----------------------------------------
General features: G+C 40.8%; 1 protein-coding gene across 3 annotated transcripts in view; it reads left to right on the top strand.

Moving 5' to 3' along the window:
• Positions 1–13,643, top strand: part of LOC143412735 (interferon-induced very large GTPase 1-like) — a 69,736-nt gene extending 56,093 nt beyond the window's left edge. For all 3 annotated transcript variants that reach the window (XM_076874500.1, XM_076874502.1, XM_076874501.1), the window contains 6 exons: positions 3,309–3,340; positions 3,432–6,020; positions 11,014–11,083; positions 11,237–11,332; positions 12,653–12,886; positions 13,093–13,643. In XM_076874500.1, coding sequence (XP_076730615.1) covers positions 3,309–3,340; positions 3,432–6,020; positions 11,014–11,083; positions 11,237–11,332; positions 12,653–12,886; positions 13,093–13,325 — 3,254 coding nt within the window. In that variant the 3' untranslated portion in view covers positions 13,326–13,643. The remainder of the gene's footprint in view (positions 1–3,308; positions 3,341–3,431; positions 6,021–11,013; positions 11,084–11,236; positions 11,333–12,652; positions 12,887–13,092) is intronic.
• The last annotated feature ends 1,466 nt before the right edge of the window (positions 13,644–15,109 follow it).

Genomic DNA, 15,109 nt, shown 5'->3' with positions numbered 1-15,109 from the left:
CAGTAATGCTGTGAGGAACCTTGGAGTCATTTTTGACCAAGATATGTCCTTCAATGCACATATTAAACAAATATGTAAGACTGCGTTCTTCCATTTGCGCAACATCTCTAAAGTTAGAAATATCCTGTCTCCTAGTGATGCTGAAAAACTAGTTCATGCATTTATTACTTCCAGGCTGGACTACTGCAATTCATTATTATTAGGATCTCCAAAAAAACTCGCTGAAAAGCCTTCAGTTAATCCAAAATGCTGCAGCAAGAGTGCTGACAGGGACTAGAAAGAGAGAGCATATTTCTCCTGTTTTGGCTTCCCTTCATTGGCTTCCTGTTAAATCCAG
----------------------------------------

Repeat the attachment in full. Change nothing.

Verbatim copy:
General features: G+C 40.8%; 1 protein-coding gene across 3 annotated transcripts in view; it reads left to right on the top strand.

Moving 5' to 3' along the window:
• Positions 1–13,643, top strand: part of LOC143412735 (interferon-induced very large GTPase 1-like) — a 69,736-nt gene extending 56,093 nt beyond the window's left edge. For all 3 annotated transcript variants that reach the window (XM_076874500.1, XM_076874502.1, XM_076874501.1), the window contains 6 exons: positions 3,309–3,340; positions 3,432–6,020; positions 11,014–11,083; positions 11,237–11,332; positions 12,653–12,886; positions 13,093–13,643. In XM_076874500.1, coding sequence (XP_076730615.1) covers positions 3,309–3,340; positions 3,432–6,020; positions 11,014–11,083; positions 11,237–11,332; positions 12,653–12,886; positions 13,093–13,325 — 3,254 coding nt within the window. In that variant the 3' untranslated portion in view covers positions 13,326–13,643. The remainder of the gene's footprint in view (positions 1–3,308; positions 3,341–3,431; positions 6,021–11,013; positions 11,084–11,236; positions 11,333–12,652; positions 12,887–13,092) is intronic.
• The last annotated feature ends 1,466 nt before the right edge of the window (positions 13,644–15,109 follow it).

Genomic DNA, 15,109 nt, shown 5'->3' with positions numbered 1-15,109 from the left:
CAGTAATGCTGTGAGGAACCTTGGAGTCATTTTTGACCAAGATATGTCCTTCAATGCACATATTAAACAAATATGTAAGACTGCGTTCTTCCATTTGCGCAACATCTCTAAAGTTAGAAATATCCTGTCTCCTAGTGATGCTGAAAAACTAGTTCATGCATTTATTACTTCCAGGCTGGACTACTGCAATTCATTATTATTAGGATCTCCAAAAAAACTCGCTGAAAAGCCTTCAGTTAATCCAAAATGCTGCAGCAAGAGTGCTGACAGGGACTAGAAAGAGAGAGCATATTTCTCCTGTTTTGGCTTCCCTTCATTGGCTTCCTGTTAAATCCAG